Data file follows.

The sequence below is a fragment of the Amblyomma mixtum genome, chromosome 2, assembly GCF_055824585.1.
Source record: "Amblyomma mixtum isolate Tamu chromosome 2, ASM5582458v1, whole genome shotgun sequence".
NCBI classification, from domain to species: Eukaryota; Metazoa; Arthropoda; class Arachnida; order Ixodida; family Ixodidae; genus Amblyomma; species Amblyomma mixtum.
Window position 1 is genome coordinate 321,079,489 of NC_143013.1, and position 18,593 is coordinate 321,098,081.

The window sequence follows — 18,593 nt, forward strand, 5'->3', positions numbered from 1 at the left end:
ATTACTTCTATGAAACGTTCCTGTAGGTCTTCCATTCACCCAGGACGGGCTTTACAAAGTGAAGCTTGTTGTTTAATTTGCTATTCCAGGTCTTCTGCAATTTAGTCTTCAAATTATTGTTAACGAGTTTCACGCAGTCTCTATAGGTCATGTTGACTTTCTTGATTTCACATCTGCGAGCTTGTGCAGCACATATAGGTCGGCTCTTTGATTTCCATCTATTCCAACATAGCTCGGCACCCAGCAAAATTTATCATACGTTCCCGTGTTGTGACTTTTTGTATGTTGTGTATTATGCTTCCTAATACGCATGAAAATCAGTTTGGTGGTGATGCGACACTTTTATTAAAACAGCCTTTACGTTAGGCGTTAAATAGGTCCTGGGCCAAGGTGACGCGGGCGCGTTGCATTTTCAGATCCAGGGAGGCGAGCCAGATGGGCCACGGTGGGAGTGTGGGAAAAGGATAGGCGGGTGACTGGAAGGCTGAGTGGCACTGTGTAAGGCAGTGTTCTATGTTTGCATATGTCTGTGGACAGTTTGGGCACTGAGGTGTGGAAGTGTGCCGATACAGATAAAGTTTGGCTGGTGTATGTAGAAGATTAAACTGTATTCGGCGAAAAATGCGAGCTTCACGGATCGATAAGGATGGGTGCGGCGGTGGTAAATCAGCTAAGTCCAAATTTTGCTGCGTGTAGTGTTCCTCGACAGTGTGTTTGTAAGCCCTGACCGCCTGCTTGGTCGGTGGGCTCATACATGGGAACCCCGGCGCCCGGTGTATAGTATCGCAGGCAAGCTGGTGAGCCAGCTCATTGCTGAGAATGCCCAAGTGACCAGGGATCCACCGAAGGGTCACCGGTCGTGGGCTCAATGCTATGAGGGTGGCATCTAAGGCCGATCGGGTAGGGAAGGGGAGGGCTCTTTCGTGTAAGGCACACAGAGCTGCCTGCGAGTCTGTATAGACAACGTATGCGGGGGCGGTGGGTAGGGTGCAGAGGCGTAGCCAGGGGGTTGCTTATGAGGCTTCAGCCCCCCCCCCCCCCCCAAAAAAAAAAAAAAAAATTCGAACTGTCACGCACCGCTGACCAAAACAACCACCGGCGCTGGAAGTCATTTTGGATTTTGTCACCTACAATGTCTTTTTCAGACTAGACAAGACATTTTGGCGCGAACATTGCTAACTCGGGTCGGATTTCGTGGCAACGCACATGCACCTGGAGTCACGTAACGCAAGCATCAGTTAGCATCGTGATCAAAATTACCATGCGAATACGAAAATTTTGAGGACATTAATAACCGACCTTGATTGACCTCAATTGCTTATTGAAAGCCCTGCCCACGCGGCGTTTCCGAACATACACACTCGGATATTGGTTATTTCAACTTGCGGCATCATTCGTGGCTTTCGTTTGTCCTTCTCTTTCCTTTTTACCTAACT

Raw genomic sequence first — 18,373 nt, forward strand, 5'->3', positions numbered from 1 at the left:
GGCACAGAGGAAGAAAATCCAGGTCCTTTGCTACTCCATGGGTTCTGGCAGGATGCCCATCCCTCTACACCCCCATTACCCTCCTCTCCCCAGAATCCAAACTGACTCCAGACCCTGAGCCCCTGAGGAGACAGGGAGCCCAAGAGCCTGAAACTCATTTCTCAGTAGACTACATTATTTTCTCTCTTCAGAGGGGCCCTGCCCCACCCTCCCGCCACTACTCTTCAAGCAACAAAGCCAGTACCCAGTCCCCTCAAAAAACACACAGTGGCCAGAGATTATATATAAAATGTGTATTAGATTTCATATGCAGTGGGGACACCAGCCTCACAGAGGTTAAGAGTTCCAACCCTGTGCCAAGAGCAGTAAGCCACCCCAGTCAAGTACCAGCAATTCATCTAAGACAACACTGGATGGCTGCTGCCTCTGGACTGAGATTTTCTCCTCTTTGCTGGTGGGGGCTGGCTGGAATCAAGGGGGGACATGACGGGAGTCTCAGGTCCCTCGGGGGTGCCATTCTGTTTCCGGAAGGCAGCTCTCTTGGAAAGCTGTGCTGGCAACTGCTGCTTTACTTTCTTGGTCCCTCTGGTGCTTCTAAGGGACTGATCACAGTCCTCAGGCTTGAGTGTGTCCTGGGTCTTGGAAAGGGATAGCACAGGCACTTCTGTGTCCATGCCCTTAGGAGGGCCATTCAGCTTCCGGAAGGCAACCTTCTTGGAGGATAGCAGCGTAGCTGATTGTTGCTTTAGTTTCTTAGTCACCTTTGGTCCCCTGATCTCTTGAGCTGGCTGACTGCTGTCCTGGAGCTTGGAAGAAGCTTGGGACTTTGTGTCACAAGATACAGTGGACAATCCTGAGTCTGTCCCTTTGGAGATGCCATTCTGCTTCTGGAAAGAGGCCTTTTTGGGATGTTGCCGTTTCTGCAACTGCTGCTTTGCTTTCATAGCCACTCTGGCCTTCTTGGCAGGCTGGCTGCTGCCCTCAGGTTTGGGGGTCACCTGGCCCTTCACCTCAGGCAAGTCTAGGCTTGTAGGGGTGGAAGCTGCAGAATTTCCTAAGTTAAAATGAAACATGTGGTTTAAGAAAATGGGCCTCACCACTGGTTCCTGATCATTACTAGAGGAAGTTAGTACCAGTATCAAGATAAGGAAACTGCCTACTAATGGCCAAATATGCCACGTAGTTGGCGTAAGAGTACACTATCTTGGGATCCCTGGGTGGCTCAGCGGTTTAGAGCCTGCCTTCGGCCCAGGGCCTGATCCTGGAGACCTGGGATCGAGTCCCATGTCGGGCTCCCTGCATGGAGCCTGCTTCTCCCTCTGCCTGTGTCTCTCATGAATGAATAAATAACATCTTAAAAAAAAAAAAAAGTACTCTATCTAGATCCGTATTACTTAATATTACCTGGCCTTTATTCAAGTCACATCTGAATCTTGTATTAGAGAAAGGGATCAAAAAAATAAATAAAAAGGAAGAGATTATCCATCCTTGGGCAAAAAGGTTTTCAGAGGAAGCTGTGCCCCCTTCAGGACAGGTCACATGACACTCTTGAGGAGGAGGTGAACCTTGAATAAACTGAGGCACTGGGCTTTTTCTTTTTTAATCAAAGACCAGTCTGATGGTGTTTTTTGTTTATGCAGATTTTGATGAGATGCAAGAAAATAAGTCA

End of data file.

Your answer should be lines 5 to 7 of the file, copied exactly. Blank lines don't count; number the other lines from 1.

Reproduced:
The window sequence follows — 18,593 nt, forward strand, 5'->3', positions numbered from 1 at the left end:
ATTACTTCTATGAAACGTTCCTGTAGGTCTTCCATTCACCCAGGACGGGCTTTACAAAGTGAAGCTTGTTGTTTAATTTGCTATTCCAGGTCTTCTGCAATTTAGTCTTCAAATTATTGTTAACGAGTTTCACGCAGTCTCTATAGGTCATGTTGACTTTCTTGATTTCACATCTGCGAGCTTGTGCAGCACATATAGGTCGGCTCTTTGATTTCCATCTATTCCAACATAGCTCGGCACCCAGCAAAATTTATCATACGTTCCCGTGTTGTGACTTTTTGTATGTTGTGTATTATGCTTCCTAATACGCATGAAAATCAGTTTGGTGGTGATGCGACACTTTTATTAAAACAGCCTTTACGTTAGGCGTTAAATAGGTCCTGGGCCAAGGTGACGCGGGCGCGTTGCATTTTCAGATCCAGGGAGGCGAGCCAGATGGGCCACGGTGGGAGTGTGGGAAAAGGATAGGCGGGTGACTGGAAGGCTGAGTGGCACTGTGTAAGGCAGTGTTCTATGTTTGCATATGTCTGTGGACAGTTTGGGCACTGAGGTGTGGAAGTGTGCCGATACAGATAAAGTTTGGCTGGTGTATGTAGAAGATTAAACTGTATTCGGCGAAAAATGCGAGCTTCACGGATCGATAAGGATGGGTGCGGCGGTGGTAAATCAGCTAAGTCCAAATTTTGCTGCGTGTAGTGTTCCTCGACAGTGTGTTTGTAAGCCCTGACCGCCTGCTTGGTCGGTGGGCTCATACATGGGAACCCCGGCGCCCGGTGTATAGTATCGCAGGCAAGCTGGTGAGCCAGCTCATTGCTGAGAATGCCCAAGTGACCAGGGATCCACCGAAGGGTCACCGGTCGTGGGCTCAATGCTATGAGGGTGGCATCTAAGGCCGATCGGGTAGGGAAGGGGAGGGCTCTTTCGTGTAAGGCACACAGAGCTGCCTGCGAGTCTGTATAGACAACGTATGCGGGGGCGGTGGGTAGGGTGCAGAGGCGTAGCCAGGGGGTTGCTTATGAGGCTTCAGCCCCCCCCCCCCCCCCAAAAAAAAAAAAAAAAATTCGAACTGTCACGCACCGCTGACCAAAACAACCACCGGCGCTGGAAGTCATTTTGGATTTTGTCACCTACAATGTCTTTTTCAGACTAGACAAGACATTTTGGCGCGAACATTGCTAACTCGGGTCGGATTTCGTGGCAACGCACATGCACCTGGAGTCACGTAACGCAAGCATCAGTTAGCATCGTGATCAAAATTACCATGCGAATACGAAAATTTTGAGGACATTAATAACCGACCTTGATTGACCTCAATTGCTTATTGAAAGCCCTGCCCACGCGGCGTTTCCGAACATACACACTCGGATATTGGTTATTTCAACTTGCGGCATCATTCGTGGCTTTCGTTTGTCCTTCTCTTTCCTTTTTACCTAACT

Raw genomic sequence first — 18,373 nt, forward strand, 5'->3', positions numbered from 1 at the left: